[For the record, and as an aside, the makeup artist for the photo shoot? ROCKED. You almost couldn't tell how pathetically malformed my right cheek was, once she was done with me. And I think she will eventually recover from the shock of working on a 42-year-old woman who had never, not once, had eyebrow pencil applied to her face until today, and who still has never, not once, plucked a single eyebrow hair. She looked at me like I was from another planet, but I can't be the only one for whom eyebrows are not even an afterthought...can I?)

But if you thought Big Zit was enough humiliation for one person...you would be wrong, my friend. Because this morning? The morning on which my two-day orientation for this job began? I woke up without a voice. Gone. Nowhere to be heard. Now, I always get laryngitis after a cold, and I had a doozy last week. But, really. Tomorrow, at 9AM, I'm to do a video shoot for the website. Which will be interesting for, you know, a MUTE. A mute with a zit that deserves its own zip code. Hollywood, here I come!

By the way, here's a makeup-artist tip for you all: To dry up pimples asap, just put a dab of toothpaste on them. I feel so in the know now, and ever so glamorous, as I sit here in a Manhattan hotel room covered in little dots of Crest Whitening Formula. But, seriously, I had never heard of anything like that; had you? Oh, please don't tell me that it's yet another one of those Girl School things that I missed, along with the demonstration on how to use a blowdryer and a round brush at the same time, and the tutorial that explains why the hell anyone would ever want to put on foundation.

Oh, who am I trying to kid? I didn't just miss that day of Girl School. I missed ALL the days of Girl School. Except, of course, for the sex ed days.

[Edited to add: For the record, the only saving grace about the video shoot was the laryngitis. Because without it, I would have just sucked. This way, I sucked, but they also pitied me, and I came out looking somewhat like a good sport. A sucky good sport, but a good sport nonetheless.]

Wednesday, May 17, 2006

Boy Friends

Rich and I had plans to get together last Friday afternoon while I was still in Manhattan. But after he'd left a few voicemails on The Cell Phone That Will Not Hold A Charge For More Than Seven Seconds confirming plans, I got an email from him Thursday night canceling them. Seems his wife, Maggie, wasn't really keen on the whole Rich-going-out-to-meet-some-woman-from-the-Internet thing.

I was, of course, really disappointed; I was, and still am, dying to meet Rich. But I was also more than a little flattered. I mean, I'm pretty sure that this is one of the very last moments in my life when someone's wife might actually worry about him meeting up with me. Sure, back in the day, I might have been someone to worry about. But now? Hee! I'm a soccer mom. A PTA maven. I have pimples on my age spots, for crying out loud. If Maggie, or anyone else, wants to consider me a threat, I'm more than happy to let her go right ahead.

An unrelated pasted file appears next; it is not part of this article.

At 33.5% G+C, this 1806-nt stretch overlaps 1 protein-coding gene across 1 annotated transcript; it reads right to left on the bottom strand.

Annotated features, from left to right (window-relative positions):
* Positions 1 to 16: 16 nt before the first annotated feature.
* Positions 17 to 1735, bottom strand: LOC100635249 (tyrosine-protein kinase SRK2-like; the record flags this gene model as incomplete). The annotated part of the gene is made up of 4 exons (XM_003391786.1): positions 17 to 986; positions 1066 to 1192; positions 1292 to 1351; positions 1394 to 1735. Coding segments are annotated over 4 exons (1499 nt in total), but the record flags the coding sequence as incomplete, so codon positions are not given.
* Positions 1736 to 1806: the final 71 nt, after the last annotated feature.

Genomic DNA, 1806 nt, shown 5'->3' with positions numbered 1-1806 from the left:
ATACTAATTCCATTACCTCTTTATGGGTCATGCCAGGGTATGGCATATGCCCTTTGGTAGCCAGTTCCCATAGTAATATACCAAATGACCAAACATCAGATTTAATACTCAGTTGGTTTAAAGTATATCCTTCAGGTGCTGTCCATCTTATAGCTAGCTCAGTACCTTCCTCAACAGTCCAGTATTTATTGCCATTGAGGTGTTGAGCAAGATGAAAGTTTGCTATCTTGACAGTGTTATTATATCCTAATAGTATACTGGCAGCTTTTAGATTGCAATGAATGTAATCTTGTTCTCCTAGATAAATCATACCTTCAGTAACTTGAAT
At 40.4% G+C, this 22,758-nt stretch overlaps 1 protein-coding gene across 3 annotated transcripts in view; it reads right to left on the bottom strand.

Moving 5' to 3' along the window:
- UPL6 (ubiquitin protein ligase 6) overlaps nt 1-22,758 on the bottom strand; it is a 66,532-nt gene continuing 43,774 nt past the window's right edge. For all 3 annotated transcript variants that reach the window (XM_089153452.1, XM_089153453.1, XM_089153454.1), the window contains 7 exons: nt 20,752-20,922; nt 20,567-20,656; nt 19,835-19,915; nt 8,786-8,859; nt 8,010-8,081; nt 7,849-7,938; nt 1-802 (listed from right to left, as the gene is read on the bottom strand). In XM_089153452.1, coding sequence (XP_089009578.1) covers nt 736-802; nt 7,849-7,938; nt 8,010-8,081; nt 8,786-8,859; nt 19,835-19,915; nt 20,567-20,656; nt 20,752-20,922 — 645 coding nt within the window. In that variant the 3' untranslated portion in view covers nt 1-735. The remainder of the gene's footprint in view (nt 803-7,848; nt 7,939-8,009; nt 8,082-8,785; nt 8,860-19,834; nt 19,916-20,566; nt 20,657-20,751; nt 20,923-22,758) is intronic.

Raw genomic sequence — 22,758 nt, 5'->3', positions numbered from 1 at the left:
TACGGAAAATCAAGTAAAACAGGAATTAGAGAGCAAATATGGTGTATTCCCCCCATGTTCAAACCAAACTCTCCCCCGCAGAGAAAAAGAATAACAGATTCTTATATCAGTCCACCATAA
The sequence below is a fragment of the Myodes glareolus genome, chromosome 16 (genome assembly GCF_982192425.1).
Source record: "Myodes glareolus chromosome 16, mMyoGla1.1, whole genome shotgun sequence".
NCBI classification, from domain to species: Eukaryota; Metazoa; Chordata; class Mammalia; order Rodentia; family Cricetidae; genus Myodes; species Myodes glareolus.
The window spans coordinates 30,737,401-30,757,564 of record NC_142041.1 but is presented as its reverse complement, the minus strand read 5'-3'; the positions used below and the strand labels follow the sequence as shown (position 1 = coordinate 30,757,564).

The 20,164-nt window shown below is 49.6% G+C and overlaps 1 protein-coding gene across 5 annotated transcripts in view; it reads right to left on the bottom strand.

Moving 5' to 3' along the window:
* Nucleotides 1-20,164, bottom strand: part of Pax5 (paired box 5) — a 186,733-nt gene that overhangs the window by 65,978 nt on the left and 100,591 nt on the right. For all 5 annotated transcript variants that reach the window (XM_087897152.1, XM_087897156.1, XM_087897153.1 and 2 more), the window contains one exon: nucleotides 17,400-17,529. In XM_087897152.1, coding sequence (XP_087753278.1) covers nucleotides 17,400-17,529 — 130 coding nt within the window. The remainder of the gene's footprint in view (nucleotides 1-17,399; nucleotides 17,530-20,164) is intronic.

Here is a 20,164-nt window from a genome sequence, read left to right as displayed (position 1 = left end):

In any case, my reply to Rich's note was something along the lines of "I completely understand. Baroy didn't have a problem with it, but then again, I hadn't even mentioned it to him." Which, of course, begs the question: Why not?

I was trying to remember if I told Baroy about what I was doing the first time I went to meet Tamar for lunch. I'm not sure I did, because I think it was still at that point where I hadn't even told him I was keeping a blog. But he knows now. He even knows about Rich, in that I often read him Rich's funnier comments, and there are only one or two other guys who are front and center here.

So, did I not tell because I was in New York, and it wasn't relevant to whether I could pick up the kids on time or take Em to Hebrew school or something? Did I not tell because I have this residual need to retain a sense of independence (I do) and resentment about the idea that I need to check in with him--with anyone--before I make or execute a plan (I do, again)? Did I not tell because I worried that he'd object, like Maggie, and then I'd feel compelled to cancel our plans? Did I not tell because then he'd somehow be part of the equation, and I'd feel like I had to measure myself, be sure not to be too friendly, too flirty? Would I have been too friendly or too flirty? Was Maggie right to worry about me? (Or was Maggie really just worrying about Rich, and I was never even part of the equation? Nah. That would mean this isn't about mememememe, and that wouldn't work for me. Let's pretend that isn't even a possibility, shall we?)

I've made a boatload of friends from the Internet. I can say without irony that some--hell, most--of my best friends are people I met online. But when I look back over that list, I realize that almost none of them are men. Why is that? Partially, it's because a huge majority of the places I hang out on when I'm online are geared for moms: birth month lists, parenting boards, working mothers' sites. But it must also be coming partially from me.

When I was younger, I was a guy's girl. All my closest friends were boys, men. Some were lovers, too, but most were really just friends. Even as an adult, I used to go spend the night at male friends' places all the time, especially those who lived a ways away from me, and especially because I didn't get a driver's license until I was 29 and living in LA. It's only since I've been married that I've made a near-total shift over to having girlfriends, rather than boy friends. I definitely never have sleepovers like that any more. I've never really examined why that sort of friend-shift has happened. Well, part of it is that most of my friends are now married, and so when we meet up, it's as couples. But I think it's also something in me, and maybe in them--or their wives--that makes us take a step back, to hold back in our friendships.